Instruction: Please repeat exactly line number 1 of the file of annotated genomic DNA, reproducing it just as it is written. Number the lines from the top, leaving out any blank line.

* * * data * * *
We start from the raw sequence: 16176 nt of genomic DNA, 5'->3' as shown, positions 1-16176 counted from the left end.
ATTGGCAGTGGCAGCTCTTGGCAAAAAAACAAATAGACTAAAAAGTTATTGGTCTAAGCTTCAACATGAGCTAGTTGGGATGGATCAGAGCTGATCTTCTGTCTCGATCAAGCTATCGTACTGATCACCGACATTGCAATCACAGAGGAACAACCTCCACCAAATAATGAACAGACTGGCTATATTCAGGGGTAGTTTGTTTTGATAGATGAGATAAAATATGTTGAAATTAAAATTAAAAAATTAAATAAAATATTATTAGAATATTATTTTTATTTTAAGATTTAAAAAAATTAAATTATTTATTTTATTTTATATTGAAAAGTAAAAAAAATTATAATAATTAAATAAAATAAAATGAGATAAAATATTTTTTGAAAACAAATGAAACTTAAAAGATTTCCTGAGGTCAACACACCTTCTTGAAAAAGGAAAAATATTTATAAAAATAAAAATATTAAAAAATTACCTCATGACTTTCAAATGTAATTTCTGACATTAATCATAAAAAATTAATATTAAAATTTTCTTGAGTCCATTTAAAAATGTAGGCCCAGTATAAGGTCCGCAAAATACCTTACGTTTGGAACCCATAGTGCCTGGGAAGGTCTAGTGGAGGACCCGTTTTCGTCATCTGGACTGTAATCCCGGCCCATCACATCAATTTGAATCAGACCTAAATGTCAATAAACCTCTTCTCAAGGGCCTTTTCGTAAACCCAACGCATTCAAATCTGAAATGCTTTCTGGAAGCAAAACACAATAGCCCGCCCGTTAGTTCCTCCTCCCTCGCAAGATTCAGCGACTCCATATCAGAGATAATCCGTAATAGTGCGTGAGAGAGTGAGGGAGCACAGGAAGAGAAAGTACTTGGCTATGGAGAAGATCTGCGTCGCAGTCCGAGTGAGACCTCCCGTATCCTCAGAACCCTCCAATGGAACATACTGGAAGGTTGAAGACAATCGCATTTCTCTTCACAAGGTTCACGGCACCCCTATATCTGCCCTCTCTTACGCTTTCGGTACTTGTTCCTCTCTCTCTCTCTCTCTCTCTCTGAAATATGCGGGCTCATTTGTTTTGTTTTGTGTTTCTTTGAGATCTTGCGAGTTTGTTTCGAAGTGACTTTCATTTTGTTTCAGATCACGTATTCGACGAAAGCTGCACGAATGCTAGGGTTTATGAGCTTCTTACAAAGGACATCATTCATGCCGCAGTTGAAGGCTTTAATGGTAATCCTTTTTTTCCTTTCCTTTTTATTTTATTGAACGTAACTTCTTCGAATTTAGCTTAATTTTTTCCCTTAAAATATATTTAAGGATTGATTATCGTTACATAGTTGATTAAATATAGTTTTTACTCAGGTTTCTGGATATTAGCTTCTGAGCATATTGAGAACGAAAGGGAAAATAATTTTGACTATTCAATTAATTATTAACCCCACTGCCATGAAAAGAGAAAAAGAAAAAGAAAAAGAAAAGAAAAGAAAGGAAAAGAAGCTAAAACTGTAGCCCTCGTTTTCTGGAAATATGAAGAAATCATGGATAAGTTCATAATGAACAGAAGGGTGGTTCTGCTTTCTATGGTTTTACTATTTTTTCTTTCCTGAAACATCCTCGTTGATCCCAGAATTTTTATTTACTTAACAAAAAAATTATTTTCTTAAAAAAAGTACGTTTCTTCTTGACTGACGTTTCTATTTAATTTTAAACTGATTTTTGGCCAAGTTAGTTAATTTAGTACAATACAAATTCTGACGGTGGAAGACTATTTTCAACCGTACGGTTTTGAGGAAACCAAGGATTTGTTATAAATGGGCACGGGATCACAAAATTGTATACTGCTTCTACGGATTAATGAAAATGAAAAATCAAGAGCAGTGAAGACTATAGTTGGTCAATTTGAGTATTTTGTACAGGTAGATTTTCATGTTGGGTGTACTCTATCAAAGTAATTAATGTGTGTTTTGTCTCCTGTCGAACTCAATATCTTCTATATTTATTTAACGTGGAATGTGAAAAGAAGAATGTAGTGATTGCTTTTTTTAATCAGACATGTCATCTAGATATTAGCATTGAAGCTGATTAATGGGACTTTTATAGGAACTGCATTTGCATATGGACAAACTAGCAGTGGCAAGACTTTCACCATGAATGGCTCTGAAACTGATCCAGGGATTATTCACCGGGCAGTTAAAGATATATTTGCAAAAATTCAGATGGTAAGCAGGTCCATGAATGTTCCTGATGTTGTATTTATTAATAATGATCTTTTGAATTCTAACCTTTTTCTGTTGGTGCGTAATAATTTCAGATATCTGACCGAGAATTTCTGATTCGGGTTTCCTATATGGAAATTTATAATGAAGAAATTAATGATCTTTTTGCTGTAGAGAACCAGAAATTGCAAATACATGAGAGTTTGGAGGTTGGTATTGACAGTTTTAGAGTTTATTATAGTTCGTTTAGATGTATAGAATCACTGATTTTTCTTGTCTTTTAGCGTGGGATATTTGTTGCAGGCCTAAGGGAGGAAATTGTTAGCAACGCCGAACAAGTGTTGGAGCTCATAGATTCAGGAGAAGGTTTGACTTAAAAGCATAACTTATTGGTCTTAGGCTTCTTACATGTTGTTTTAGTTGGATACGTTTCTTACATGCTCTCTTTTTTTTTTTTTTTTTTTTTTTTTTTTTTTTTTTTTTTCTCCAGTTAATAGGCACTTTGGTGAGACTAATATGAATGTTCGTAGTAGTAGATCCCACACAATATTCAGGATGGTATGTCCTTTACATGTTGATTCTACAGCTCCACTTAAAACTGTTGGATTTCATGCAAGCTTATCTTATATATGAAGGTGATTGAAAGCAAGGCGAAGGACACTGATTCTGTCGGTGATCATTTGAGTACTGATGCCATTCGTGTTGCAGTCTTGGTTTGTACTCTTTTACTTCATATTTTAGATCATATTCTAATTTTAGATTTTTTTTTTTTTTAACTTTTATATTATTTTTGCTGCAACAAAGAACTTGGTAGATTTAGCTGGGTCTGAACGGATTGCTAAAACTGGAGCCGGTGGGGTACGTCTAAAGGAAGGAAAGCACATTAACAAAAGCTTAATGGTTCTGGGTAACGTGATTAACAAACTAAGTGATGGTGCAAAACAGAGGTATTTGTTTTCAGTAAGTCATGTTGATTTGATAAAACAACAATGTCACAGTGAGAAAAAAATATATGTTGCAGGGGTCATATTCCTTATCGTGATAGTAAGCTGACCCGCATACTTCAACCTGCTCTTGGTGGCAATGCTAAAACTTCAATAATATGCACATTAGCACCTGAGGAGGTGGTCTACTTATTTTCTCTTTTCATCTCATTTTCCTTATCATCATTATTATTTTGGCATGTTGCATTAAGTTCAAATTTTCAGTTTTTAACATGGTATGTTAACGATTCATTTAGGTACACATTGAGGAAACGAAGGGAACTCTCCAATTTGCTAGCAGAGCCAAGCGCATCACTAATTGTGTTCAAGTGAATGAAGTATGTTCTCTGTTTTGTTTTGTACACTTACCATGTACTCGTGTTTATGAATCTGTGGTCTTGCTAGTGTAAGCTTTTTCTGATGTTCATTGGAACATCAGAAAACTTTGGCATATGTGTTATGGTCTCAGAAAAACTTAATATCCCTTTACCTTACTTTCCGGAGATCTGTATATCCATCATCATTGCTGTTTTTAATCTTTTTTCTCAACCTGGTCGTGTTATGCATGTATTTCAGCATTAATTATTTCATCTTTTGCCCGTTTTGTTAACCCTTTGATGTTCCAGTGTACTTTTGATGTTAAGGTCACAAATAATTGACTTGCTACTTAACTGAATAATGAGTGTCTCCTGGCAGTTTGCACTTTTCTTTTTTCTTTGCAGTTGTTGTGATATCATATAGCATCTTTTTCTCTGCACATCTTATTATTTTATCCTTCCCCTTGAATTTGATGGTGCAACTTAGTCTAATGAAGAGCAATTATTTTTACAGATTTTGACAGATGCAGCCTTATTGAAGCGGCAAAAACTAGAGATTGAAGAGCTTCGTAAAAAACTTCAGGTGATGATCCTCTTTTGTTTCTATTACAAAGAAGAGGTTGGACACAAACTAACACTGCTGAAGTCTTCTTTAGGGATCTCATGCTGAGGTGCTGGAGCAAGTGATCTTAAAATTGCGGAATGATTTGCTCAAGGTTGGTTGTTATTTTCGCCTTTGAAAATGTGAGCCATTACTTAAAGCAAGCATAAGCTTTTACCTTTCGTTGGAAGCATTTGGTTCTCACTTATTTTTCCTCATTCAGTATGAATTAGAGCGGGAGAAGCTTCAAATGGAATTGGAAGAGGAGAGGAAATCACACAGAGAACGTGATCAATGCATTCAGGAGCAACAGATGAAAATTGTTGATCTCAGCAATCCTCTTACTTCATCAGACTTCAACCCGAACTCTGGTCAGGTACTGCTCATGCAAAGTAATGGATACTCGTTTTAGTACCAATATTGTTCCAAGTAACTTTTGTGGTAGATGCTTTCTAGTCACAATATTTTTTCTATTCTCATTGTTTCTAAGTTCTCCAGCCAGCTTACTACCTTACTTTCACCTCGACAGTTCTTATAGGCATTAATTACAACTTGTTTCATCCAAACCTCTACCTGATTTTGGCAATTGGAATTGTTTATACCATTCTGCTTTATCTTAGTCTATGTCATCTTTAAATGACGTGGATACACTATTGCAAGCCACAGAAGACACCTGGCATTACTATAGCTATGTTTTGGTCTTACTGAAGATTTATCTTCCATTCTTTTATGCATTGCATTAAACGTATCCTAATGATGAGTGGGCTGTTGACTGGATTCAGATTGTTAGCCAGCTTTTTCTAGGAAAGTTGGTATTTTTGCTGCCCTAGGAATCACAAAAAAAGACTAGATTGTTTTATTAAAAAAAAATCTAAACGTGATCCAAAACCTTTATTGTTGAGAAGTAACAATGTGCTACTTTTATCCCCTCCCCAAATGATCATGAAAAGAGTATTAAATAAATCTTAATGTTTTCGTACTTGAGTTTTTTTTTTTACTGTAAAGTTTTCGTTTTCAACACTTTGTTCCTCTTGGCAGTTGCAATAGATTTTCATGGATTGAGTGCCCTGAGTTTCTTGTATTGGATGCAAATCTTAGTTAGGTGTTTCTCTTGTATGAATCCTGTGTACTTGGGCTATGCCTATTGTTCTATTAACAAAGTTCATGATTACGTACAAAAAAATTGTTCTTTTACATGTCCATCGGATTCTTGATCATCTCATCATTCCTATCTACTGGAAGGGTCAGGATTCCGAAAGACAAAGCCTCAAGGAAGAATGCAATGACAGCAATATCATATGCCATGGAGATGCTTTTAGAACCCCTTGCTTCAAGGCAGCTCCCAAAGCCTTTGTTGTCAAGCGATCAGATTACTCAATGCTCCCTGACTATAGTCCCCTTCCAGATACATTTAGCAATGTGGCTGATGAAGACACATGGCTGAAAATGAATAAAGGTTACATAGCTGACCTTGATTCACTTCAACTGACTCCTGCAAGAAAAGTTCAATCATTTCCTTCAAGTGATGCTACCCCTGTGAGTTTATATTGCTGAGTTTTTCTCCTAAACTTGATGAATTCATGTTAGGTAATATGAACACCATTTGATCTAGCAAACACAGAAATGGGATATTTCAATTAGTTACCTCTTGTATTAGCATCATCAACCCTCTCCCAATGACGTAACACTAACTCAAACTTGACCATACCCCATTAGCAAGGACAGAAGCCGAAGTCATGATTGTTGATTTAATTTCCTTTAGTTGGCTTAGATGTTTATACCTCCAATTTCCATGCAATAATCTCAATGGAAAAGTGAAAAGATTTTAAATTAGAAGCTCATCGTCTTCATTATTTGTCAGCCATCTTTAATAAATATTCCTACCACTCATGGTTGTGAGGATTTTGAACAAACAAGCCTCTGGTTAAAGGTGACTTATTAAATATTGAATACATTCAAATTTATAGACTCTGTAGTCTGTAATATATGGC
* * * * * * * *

We start from the raw sequence: 16176 nt of genomic DNA, 5'->3' as shown, positions 1-16176 counted from the left end.